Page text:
Chronic pain is a term that describes pain that lasts longer than three months. Sometimes, it also refers to pain that persists beyond the typical time for an illness or injury to heal. Chronic pain isn’t just a physical condition. It’s also an emotional one that has a huge influence on a person’s thoughts and mood. There is a close link between chronic pain and depression, in which chronic pain can cause depression and vice versa. According to recent studies, about 30-50% of people with chronic pain struggle with depression or anxiety. Chronic pain usually aggravates the symptoms of depression, then the subsequent depression makes the pain worse, resulting in a vicious cycle.
What is Chronic Pain?
Chronic pain is a common condition that millions of people suffer from. Chronic pain refers to pain symptoms that last longer than three months without improvement or pain that comes and goes repeatedly. According to the Centers for Disease Control and Prevention (CDC), about 50 million adults in the U.S. are suffering from chronic pain.
There are many causes of chronic pain, including various health conditions, diseases, and injuries that damage the body. The degree of pain varies from mild to debilitating. Chronic pain can deteriorate your physical and mental health. It is in your best interest to have an evaluation by a skilled physician to diagnose the underlying cause and work with you to determine the appropriate treatment measures.
Why is There a Link Between Chronic Pain and Depression?
Depression and chronic pain have some of the same neurotransmitters, brain chemicals that are messengers traveling across the nerves. They also have a few of the same nerve pathways in the brain and spinal cord.
The relationship between chronic pain and depression is complicated, as knowing the trigger that started the vicious circle is usually difficult. Depression can leave you struggling with many things, like your sleep, social life, performance at work, and ability to partake in your favorite hobbies. It can also increase your level of pain and limit your ability to cope with it.
Depression usually affects the overall health of people with chronic pain, yet they may not point out that they are experiencing any depression symptoms. In fact, half of all depressed people visiting their doctor only complain of physical symptoms, not depression.
In a comparison between people with both chronic pain and depression and those with only chronic pain, those with both conditions have reported more intense pain, less control of their lives, and have more unhealthy coping strategies.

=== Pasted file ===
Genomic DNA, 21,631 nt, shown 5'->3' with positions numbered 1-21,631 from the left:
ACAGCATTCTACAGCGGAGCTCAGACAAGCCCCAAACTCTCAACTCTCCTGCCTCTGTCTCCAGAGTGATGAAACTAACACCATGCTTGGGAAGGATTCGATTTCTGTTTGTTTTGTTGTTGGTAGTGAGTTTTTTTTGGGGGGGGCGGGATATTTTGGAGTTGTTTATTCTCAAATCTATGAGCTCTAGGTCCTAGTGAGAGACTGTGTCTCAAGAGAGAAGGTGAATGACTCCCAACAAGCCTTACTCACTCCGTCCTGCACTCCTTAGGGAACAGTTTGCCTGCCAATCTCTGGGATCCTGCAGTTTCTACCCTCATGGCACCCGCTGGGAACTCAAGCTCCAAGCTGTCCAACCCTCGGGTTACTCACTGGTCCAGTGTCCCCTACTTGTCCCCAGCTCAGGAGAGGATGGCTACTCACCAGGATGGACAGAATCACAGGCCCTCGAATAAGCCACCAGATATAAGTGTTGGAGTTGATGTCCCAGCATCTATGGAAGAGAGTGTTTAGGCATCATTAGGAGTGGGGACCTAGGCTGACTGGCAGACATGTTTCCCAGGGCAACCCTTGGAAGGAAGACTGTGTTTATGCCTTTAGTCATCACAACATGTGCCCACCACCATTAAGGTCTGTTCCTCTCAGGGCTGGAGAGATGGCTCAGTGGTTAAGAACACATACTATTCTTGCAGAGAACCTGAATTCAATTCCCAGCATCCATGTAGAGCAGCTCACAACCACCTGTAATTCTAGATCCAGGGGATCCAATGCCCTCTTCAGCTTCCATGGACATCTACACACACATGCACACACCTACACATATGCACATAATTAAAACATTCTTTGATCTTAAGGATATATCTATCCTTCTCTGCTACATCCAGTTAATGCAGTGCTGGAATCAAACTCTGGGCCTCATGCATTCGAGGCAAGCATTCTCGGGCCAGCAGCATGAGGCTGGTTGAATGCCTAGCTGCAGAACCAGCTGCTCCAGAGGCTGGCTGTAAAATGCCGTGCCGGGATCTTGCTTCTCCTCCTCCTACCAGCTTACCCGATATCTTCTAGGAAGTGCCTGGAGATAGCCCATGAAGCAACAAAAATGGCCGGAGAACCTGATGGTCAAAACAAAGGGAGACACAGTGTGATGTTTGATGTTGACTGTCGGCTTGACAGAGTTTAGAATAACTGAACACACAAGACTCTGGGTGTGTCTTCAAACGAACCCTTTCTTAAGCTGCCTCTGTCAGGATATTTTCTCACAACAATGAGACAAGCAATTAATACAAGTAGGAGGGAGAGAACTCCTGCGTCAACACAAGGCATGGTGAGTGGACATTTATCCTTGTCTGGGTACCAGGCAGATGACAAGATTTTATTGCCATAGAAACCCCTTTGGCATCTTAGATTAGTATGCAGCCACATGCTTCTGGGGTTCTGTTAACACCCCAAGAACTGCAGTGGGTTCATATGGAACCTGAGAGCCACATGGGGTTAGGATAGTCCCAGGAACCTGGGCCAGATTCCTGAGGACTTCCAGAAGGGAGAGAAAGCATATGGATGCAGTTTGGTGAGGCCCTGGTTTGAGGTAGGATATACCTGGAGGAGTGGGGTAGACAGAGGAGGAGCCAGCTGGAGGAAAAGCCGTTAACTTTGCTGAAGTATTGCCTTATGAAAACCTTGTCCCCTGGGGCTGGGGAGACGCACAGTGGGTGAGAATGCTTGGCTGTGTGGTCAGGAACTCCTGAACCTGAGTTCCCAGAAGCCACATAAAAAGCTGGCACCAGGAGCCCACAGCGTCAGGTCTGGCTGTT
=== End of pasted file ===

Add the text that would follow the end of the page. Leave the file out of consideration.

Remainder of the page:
Following a professionally designed treatment plan is a good idea to keep your pain and depression under control. Treatment options for both your pain and depression might include:
- Talk Therapy. Also called psychotherapy, talk therapy is a common treatment for clinical depression. It can help an individual change their patterns of thinking, learn coping skills for symptoms, and help prevent future depressive symptoms.
- Stress Management. Stress has a big effect on both chronic pain and depression, so learning how to manage it makes a big difference. Methods that have been shown to help include mindfulness, meditations, deep breathing, movement therapies, such as yoga and tai chi, hypnotherapy, and guided imagery.
- Standard analgesics and antidepressant medications may be prescribed to help relieve your symptoms. Opioids may be prescribed if you are experiencing severe pain. Antidepressants may also be prescribed for depression.
If you are suffering from chronic pain and depression, it isn’t the time to hesitate on informing your doctor about the emotional and mental symptoms you’re experiencing. You should get help before your symptoms exacerbate. Receiving the right treatment can help you enjoy your life again.
Chronic Pain Management in Wellington and Royal Palm Beach, Florida
If you have chronic pain, you don’t have to deal with it on your own. If you are experiencing chronic pain, seeking medical advice is essential to relieving symptoms. At Advanced Medical, we can help you manage your pain and treat the underlying cause.
To schedule an appointment, contact us at (561) 434-1935 or submit an online appointment request.